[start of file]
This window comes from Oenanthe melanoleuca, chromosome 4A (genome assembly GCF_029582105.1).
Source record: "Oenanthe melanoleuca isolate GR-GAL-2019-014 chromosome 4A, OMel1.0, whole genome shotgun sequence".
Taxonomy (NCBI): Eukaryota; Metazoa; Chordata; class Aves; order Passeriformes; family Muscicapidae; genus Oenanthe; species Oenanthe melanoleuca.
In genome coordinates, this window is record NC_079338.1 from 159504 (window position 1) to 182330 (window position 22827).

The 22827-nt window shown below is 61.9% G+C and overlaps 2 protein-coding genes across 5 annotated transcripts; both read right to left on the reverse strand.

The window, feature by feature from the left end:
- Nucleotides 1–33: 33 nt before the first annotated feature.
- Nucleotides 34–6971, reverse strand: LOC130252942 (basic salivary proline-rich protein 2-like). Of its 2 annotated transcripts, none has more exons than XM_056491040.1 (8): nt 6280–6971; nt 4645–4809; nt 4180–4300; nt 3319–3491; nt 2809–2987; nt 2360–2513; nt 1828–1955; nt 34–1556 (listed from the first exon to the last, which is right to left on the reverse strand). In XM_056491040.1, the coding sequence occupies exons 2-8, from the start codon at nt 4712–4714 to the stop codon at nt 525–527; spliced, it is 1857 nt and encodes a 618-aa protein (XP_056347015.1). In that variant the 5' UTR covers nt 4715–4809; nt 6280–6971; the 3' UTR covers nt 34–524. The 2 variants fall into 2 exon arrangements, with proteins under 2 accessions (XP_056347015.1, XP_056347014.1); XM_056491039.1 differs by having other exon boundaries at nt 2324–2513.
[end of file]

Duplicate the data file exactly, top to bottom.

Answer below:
This window comes from Oenanthe melanoleuca, chromosome 4A (genome assembly GCF_029582105.1).
Source record: "Oenanthe melanoleuca isolate GR-GAL-2019-014 chromosome 4A, OMel1.0, whole genome shotgun sequence".
Taxonomy (NCBI): Eukaryota; Metazoa; Chordata; class Aves; order Passeriformes; family Muscicapidae; genus Oenanthe; species Oenanthe melanoleuca.
In genome coordinates, this window is record NC_079338.1 from 159504 (window position 1) to 182330 (window position 22827).

The 22827-nt window shown below is 61.9% G+C and overlaps 2 protein-coding genes across 5 annotated transcripts; both read right to left on the reverse strand.

The window, feature by feature from the left end:
- Nucleotides 1–33: 33 nt before the first annotated feature.
- Nucleotides 34–6971, reverse strand: LOC130252942 (basic salivary proline-rich protein 2-like). Of its 2 annotated transcripts, none has more exons than XM_056491040.1 (8): nt 6280–6971; nt 4645–4809; nt 4180–4300; nt 3319–3491; nt 2809–2987; nt 2360–2513; nt 1828–1955; nt 34–1556 (listed from the first exon to the last, which is right to left on the reverse strand). In XM_056491040.1, the coding sequence occupies exons 2-8, from the start codon at nt 4712–4714 to the stop codon at nt 525–527; spliced, it is 1857 nt and encodes a 618-aa protein (XP_056347015.1). In that variant the 5' UTR covers nt 4715–4809; nt 6280–6971; the 3' UTR covers nt 34–524. The 2 variants fall into 2 exon arrangements, with proteins under 2 accessions (XP_056347015.1, XP_056347014.1); XM_056491039.1 differs by having other exon boundaries at nt 2324–2513.